Every Bivalve Has Its Day
The Debut of the Central Coast Oyster Festival
Sometimes a festival starts with just a mollusk and a dream. “I always wondered why there wasn’t an oyster fest in Morro Bay,” explained Neal Maloney, founder of the Morro Bay Oyster Company, “and it turns out there was one — in 1969. I wanted to bring back that feel of a legacy, of a sea-faring town.” Literally one day after first uttering the idea aloud, he got a call from Jacqueline Delaney, wondering if he’d support an oyster fest fundraiser. Said Maloney, “Her enthusiasm and experience took it to the next level.” That next level is the Central Coast Oyster Festival, which debuts on June 16.
Delaney works for the nonprofit OPTIONS Family of Services, which provides a wide range of services to Central Coast residents with developmental disabilities and traumatic brain injuries. “One of the best ways to increase awareness for OPTIONS is a fundraiser,” she explained. “People see we are supporting community businesses and tourism. It’s a much bigger return.” After seeing how successful oysters fests were from Humboldt County to San Diego, Delaney figured, “Why not Morro Bay?”
The centerpiece will be a chef’s battle for the best oyster, which fest-goers will be able to buy. The lineup is already wide-ranging: Dutchman’s Seafood, Full of Life Flatbread, Giovanni’s, Lido at the Dolphin Bay Resort, Mother’s Tavern, Neon Carrot, Osaka Joe Sushi, Pacifica Catering, Palazzo Giuseppe’s, Rooster Creek, Schooners Wharf, Sidecar, and Villa Creek. No matter the chef, though, it’s hard to go wrong with Maloney’s oysters.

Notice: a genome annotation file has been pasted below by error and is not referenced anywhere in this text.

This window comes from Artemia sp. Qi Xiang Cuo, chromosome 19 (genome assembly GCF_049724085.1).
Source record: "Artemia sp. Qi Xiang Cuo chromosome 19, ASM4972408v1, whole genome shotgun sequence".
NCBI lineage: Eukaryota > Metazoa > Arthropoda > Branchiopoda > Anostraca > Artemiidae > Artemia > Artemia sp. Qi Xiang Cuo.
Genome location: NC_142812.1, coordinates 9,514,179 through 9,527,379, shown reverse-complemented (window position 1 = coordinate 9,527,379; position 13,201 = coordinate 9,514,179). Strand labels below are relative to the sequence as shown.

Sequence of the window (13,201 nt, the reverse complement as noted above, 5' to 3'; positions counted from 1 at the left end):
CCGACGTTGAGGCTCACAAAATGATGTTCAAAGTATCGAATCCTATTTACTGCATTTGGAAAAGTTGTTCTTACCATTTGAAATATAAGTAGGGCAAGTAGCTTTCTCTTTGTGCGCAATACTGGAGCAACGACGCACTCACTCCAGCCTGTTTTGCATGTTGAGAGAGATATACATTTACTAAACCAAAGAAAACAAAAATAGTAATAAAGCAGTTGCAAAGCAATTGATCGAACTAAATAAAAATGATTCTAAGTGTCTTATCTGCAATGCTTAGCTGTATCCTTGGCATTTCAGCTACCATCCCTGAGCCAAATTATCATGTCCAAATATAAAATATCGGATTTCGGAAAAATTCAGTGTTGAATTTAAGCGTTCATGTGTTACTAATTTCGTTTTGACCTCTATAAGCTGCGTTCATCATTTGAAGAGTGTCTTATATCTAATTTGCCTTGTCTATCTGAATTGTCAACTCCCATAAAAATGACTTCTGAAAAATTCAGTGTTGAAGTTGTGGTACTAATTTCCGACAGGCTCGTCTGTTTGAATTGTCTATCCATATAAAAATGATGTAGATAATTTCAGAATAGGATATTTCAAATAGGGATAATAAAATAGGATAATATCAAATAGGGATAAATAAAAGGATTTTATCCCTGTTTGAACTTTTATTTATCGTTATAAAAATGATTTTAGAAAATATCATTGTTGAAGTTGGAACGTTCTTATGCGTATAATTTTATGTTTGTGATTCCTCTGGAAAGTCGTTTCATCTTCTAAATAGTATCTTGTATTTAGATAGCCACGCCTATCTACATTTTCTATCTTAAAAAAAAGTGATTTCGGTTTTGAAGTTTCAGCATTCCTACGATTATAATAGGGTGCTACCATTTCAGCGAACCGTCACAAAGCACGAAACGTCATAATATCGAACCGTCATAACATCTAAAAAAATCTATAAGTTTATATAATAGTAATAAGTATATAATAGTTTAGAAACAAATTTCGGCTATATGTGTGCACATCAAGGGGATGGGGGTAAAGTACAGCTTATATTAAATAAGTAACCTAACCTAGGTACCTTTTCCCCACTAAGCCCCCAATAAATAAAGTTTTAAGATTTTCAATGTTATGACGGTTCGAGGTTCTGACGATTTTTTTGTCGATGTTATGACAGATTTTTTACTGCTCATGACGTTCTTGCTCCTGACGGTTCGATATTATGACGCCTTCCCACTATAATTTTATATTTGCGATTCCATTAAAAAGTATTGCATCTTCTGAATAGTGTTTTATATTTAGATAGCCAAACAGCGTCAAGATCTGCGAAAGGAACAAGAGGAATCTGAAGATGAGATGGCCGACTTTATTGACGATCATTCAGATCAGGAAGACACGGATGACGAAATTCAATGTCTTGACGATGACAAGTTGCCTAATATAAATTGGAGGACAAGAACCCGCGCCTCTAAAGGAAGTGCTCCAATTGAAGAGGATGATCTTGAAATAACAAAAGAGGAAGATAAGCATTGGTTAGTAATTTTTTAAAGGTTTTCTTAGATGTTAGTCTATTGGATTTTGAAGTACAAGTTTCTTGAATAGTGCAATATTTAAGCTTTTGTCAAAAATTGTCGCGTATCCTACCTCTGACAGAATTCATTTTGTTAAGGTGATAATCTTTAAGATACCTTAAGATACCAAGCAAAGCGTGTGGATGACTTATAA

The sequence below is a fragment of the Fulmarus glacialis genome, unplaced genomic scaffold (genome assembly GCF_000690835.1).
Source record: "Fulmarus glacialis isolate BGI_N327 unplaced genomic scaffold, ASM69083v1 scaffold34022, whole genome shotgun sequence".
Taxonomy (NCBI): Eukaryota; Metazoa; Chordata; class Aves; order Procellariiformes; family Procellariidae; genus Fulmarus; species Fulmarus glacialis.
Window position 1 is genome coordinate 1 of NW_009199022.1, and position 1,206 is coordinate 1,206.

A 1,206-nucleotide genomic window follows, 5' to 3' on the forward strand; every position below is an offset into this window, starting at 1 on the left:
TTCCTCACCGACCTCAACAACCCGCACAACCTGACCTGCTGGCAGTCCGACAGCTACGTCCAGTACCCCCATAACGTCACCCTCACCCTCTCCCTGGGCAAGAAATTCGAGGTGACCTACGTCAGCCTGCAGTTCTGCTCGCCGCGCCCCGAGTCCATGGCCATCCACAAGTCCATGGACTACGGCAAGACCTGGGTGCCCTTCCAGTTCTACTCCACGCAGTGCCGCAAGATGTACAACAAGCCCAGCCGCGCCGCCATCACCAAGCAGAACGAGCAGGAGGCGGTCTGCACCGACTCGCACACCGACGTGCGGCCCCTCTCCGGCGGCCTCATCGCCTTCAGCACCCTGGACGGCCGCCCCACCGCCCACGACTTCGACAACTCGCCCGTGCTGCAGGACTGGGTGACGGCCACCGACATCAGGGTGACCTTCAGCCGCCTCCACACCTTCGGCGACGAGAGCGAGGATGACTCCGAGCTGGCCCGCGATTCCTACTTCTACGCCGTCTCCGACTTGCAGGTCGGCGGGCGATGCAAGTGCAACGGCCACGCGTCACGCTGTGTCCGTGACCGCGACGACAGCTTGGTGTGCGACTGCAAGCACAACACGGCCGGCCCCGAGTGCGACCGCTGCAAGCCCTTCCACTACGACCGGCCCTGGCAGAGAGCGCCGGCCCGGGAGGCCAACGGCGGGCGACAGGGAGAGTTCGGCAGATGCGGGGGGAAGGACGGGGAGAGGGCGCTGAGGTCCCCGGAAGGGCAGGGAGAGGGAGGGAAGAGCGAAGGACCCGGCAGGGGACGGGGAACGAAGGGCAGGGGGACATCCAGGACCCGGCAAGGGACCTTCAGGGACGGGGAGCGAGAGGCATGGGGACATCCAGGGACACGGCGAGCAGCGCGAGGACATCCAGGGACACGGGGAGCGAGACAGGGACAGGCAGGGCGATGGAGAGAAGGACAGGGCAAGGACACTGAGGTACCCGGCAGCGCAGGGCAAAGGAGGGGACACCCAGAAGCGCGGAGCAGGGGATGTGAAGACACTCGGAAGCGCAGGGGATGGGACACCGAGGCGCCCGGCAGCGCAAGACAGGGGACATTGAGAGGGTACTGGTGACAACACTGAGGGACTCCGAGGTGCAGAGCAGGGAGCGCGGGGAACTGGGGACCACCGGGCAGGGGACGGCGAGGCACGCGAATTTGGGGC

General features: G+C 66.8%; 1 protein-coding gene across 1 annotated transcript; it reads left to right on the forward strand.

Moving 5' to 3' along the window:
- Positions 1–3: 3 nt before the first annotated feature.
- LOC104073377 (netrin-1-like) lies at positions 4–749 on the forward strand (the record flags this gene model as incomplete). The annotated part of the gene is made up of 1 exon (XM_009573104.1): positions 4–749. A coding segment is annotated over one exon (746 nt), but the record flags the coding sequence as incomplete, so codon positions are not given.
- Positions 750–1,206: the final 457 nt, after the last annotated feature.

“We have a really small bay, and every 28 hours, the bay’s water turns over,” he explained. “The flavor profile will change over the year. After winter rains, there’s more fresh water in the bay, so the oysters will be more sweet, but into the summer months, there’ll be more brine. Overall, the oysters have a fresh salt-water saltiness — it tastes like you just went surfing — and then a finish like a sweet green melon rind.”
The food, wineries, and Tap It Brewing Company — which is making a special beer for the fest — will just be one part of the fun. The Do LaB, which has played major roles in music-art fests such as Lightning in a Bottle and Coachella, has been hired to build unique structures like a wooden pagoda for the Aphrodisiac Lounge. “It will be something you’ve never seen on the Central Coast,” said Delaney. “They’ve never been up in this area, so we’re pretty fortunate.” Then there’s music all day, too, capped by YouTube sensations Walk off the Earth, who nabbed millions of online views for their five-person, one guitar cover of Gotye’s “Somebody That I Used to Know.”
As for whether that Aphrodisiac Lounge will just be wishful thinking, Maloney put it this way: “I honestly believe oysters are aphrodisiacs, because the power of suggestion is so strong.” Hard not to argue for a trip up the coast, then.
The Central Coast Oyster Festival debuts on Saturday, June 16, noon-8 p.m., at the Morro Bay Golf Course. Tickets are $20 in advance, $28 at the door. Food and drinks will be sold separately. See CentralCoastOysterFestival.org.